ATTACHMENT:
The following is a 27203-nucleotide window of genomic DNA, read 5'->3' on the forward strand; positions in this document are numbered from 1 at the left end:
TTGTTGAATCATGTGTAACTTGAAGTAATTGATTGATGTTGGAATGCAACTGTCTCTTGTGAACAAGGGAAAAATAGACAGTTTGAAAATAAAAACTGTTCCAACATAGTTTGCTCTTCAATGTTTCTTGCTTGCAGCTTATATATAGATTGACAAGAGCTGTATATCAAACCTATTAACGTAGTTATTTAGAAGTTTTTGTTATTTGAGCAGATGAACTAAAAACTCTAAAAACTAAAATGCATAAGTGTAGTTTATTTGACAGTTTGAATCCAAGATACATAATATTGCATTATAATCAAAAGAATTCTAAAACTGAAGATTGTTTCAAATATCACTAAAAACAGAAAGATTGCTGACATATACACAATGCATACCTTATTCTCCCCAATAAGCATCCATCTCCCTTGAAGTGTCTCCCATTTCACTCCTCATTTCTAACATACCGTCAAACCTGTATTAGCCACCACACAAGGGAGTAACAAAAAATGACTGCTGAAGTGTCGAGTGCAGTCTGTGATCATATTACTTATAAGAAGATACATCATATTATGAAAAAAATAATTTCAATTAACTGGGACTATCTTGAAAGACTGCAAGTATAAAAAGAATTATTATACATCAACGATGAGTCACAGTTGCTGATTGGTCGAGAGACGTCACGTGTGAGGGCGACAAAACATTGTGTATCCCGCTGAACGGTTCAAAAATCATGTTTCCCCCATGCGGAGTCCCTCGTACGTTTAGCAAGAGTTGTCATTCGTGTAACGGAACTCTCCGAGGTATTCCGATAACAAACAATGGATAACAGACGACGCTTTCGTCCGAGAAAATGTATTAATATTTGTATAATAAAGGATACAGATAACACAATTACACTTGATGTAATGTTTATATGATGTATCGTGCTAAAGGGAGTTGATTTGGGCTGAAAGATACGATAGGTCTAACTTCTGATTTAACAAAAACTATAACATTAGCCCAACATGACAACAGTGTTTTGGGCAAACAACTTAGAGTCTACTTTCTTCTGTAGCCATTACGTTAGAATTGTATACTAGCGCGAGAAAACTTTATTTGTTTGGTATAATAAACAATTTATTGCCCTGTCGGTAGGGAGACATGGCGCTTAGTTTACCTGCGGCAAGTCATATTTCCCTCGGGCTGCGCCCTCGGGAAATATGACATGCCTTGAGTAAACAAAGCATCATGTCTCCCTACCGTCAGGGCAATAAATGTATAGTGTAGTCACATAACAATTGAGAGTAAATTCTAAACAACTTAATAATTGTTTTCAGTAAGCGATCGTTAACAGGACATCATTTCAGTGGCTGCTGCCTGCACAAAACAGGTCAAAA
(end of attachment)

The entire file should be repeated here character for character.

The following is a 27203-nucleotide window of genomic DNA, read 5'->3' on the forward strand; positions in this document are numbered from 1 at the left end:
TTGTTGAATCATGTGTAACTTGAAGTAATTGATTGATGTTGGAATGCAACTGTCTCTTGTGAACAAGGGAAAAATAGACAGTTTGAAAATAAAAACTGTTCCAACATAGTTTGCTCTTCAATGTTTCTTGCTTGCAGCTTATATATAGATTGACAAGAGCTGTATATCAAACCTATTAACGTAGTTATTTAGAAGTTTTTGTTATTTGAGCAGATGAACTAAAAACTCTAAAAACTAAAATGCATAAGTGTAGTTTATTTGACAGTTTGAATCCAAGATACATAATATTGCATTATAATCAAAAGAATTCTAAAACTGAAGATTGTTTCAAATATCACTAAAAACAGAAAGATTGCTGACATATACACAATGCATACCTTATTCTCCCCAATAAGCATCCATCTCCCTTGAAGTGTCTCCCATTTCACTCCTCATTTCTAACATACCGTCAAACCTGTATTAGCCACCACACAAGGGAGTAACAAAAAATGACTGCTGAAGTGTCGAGTGCAGTCTGTGATCATATTACTTATAAGAAGATACATCATATTATGAAAAAAATAATTTCAATTAACTGGGACTATCTTGAAAGACTGCAAGTATAAAAAGAATTATTATACATCAACGATGAGTCACAGTTGCTGATTGGTCGAGAGACGTCACGTGTGAGGGCGACAAAACATTGTGTATCCCGCTGAACGGTTCAAAAATCATGTTTCCCCCATGCGGAGTCCCTCGTACGTTTAGCAAGAGTTGTCATTCGTGTAACGGAACTCTCCGAGGTATTCCGATAACAAACAATGGATAACAGACGACGCTTTCGTCCGAGAAAATGTATTAATATTTGTATAATAAAGGATACAGATAACACAATTACACTTGATGTAATGTTTATATGATGTATCGTGCTAAAGGGAGTTGATTTGGGCTGAAAGATACGATAGGTCTAACTTCTGATTTAACAAAAACTATAACATTAGCCCAACATGACAACAGTGTTTTGGGCAAACAACTTAGAGTCTACTTTCTTCTGTAGCCATTACGTTAGAATTGTATACTAGCGCGAGAAAACTTTATTTGTTTGGTATAATAAACAATTTATTGCCCTGTCGGTAGGGAGACATGGCGCTTAGTTTACCTGCGGCAAGTCATATTTCCCTCGGGCTGCGCCCTCGGGAAATATGACATGCCTTGAGTAAACAAAGCATCATGTCTCCCTACCGTCAGGGCAATAAATGTATAGTGTAGTCACATAACAATTGAGAGTAAATTCTAAACAACTTAATAATTGTTTTCAGTAAGCGATCGTTAACAGGACATCATTTCAGTGGCTGCTGCCTGCACAAAACAGGTCAAAA